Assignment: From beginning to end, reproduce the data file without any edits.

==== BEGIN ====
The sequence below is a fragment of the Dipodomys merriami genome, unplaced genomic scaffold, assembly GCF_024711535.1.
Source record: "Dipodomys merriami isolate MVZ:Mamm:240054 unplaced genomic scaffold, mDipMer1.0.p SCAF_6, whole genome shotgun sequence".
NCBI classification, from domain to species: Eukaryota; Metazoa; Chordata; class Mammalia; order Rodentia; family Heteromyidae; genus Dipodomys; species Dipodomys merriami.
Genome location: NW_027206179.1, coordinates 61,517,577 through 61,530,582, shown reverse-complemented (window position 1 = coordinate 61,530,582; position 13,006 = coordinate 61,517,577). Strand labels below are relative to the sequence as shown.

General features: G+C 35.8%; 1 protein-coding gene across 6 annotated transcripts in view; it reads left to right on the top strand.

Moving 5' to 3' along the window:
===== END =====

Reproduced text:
The sequence below is a fragment of the Dipodomys merriami genome, unplaced genomic scaffold, assembly GCF_024711535.1.
Source record: "Dipodomys merriami isolate MVZ:Mamm:240054 unplaced genomic scaffold, mDipMer1.0.p SCAF_6, whole genome shotgun sequence".
NCBI classification, from domain to species: Eukaryota; Metazoa; Chordata; class Mammalia; order Rodentia; family Heteromyidae; genus Dipodomys; species Dipodomys merriami.
Genome location: NW_027206179.1, coordinates 61,517,577 through 61,530,582, shown reverse-complemented (window position 1 = coordinate 61,530,582; position 13,006 = coordinate 61,517,577). Strand labels below are relative to the sequence as shown.

General features: G+C 35.8%; 1 protein-coding gene across 6 annotated transcripts in view; it reads left to right on the top strand.

Moving 5' to 3' along the window: